Senators introduce three-year DACA, border security deal

Senators introduce three-year DACA, border security deal
© Greg Nash

Sens. Jeff FlakeJeffrey (Jeff) Lane FlakeFlake donating unused campaign funds to Arizona nonprofit focused on elections: report Biden nominates former Sen. Tom Udall as New Zealand ambassador Biden to nominate Jane Hartley as UK ambassador: report MORE (R-Ariz.) and Heidi HeitkampMary (Heidi) Kathryn HeitkampWashington's oldest contact sport: Lobbyists scrum to dilute or kill Democrats' tax bill Progressives prepare to launch counterattack in tax fight Business groups aim to divide Democrats on .5T spending bill MORE (D-N.D.) are pairing a short-term fix for a key Obama-era immigration program with three years of border security funding.

The two introduced legislation Tuesday that includes a three-year extension of the Deferred Action for Childhood Arrivals (DACA) program with $7.6 billion for the Trump administration's border plan.

"I’ll be the first to admit this ‘three-for-three’ approach is far from a perfect solution, but it would provide a temporary fix by beginning the process of improving border security and ensuring DACA recipients will not face potential deportation,” Flake said in a statement.

Heitkamp added that "this is a bipartisan path forward that would fund significant security improvements at our borders and allow Congress to continue to work toward a long-term solution for Dreamers."

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The legislation comes after the Senate rejected three immigration proposals that would have included permanent protections for 1.8 million immigrants brought into the country illegally as children.

Senators are eyeing a short-term fix, potentially dropping the provision into next month's government funding bill, after months of negotiations have failed to break an entrenched stalemate.

Several GOP senators said this week that the most likely path in the Senate would be a years-long provision included in the omnibus, which has to pass by March 24 in order to prevent a shutdown.

"I have a feeling what we may see on this is ... a DACA fix and some border security, a much smaller package, that will be attached to the March 22 spending bill. If I was guessing what was going to happen, I think that's what may happen," Sen. Shelley Moore CapitoShelley Wellons Moore CapitoBiden's soft touch with Manchin, Sinema frustrates Democrats The Hill's Morning Report - Presented by Facebook - After high drama, Senate lifts debt limit Here are the 11 GOP senators who helped advance the debt extension MORE (R-W.Va.), told WRNR, a West Virginia radio station.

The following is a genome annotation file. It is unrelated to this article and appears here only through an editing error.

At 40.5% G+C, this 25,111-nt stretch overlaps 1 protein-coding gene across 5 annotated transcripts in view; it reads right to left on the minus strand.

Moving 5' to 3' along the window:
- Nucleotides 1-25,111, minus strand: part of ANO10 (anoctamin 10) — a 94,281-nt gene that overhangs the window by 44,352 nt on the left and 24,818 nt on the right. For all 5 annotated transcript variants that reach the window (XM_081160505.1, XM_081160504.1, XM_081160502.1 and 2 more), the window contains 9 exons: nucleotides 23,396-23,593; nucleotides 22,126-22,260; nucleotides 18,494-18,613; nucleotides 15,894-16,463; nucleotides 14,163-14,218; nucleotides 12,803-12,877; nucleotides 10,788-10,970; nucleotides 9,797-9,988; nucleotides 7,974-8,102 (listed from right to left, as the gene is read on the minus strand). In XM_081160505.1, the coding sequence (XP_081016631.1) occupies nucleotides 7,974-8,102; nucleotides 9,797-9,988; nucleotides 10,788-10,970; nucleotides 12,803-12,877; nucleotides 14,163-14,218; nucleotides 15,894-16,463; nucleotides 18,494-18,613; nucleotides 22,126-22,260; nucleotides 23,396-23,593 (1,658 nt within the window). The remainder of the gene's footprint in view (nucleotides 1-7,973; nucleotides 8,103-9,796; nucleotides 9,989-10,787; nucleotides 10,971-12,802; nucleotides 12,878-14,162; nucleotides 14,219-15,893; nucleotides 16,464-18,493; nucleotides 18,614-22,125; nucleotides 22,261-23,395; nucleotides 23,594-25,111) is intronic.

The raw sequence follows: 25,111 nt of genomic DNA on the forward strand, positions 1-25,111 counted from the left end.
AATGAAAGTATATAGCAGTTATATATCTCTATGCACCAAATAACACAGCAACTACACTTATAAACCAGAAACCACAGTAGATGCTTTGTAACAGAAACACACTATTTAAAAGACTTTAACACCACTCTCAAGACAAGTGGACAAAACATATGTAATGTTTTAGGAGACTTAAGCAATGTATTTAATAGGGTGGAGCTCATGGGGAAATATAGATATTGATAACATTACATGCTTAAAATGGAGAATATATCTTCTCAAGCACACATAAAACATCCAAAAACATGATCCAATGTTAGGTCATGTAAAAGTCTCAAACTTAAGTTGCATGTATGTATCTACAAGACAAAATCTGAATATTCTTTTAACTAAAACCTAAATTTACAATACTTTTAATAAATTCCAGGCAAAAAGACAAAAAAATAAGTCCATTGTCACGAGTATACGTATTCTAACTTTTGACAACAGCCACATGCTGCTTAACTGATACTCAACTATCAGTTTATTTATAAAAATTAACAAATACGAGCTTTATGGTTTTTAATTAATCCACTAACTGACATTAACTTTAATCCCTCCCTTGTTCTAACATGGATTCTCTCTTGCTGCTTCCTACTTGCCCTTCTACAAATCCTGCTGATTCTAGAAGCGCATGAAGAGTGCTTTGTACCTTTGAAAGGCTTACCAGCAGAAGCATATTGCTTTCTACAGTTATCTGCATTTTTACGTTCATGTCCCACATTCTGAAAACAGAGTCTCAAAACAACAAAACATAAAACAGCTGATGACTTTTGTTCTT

Any proposal, either as a stand-alone bill or the mammoth spending bill, would need 60 votes to ultimately clear the chamber.

But it remains unclear if Democrats would embrace a short-term fix that would allow Trump to build part of the U.S.-Mexico border wall. Democratic aides are privately skeptical about accepting a temporary DACA fix in exchange for what would be permanent sections of the wall.

GOP Sens. John ThuneJohn Randolph ThuneGOP rallies around Manchin, Sinema McConnell gets GOP wake-up call Democrat on controversial Schumer speech: Timing 'may not have been the best' MORE (S.D.), Rob PortmanRobert (Rob) Jones PortmanMcConnell gets GOP wake-up call Biden shows little progress with Abraham Accords on first anniversary The Hill's Morning Report - Presented by Facebook - After high drama, Senate lifts debt limit MORE (Ohio) and Jerry MoranGerald (Jerry) MoranStar gymnasts call on Congress to dissolve US Olympics board Expats plead with US to deliver COVID-19 vaccines Biden sidesteps GOP on judicial vacancies, for now MORE (Kan.) have also put forward a proposal that would attach legal protections to current DACA recipients to a $25 billion border wall trust fund.

The Trump administration announced last year that it was ending the DACA program, which allows immigrants brought into the country as children to work and go to school without fear of deportation.

Congress initially had a March 5 deadline to pass a fix, but two court decisions have thrown that timeline into limbo.

The Supreme Court, this week, rejected the Trump administration's request to leapfrog over an appeals court and hear their request to overturn an injunction requiring DACA to stay on the books while ligation plays out.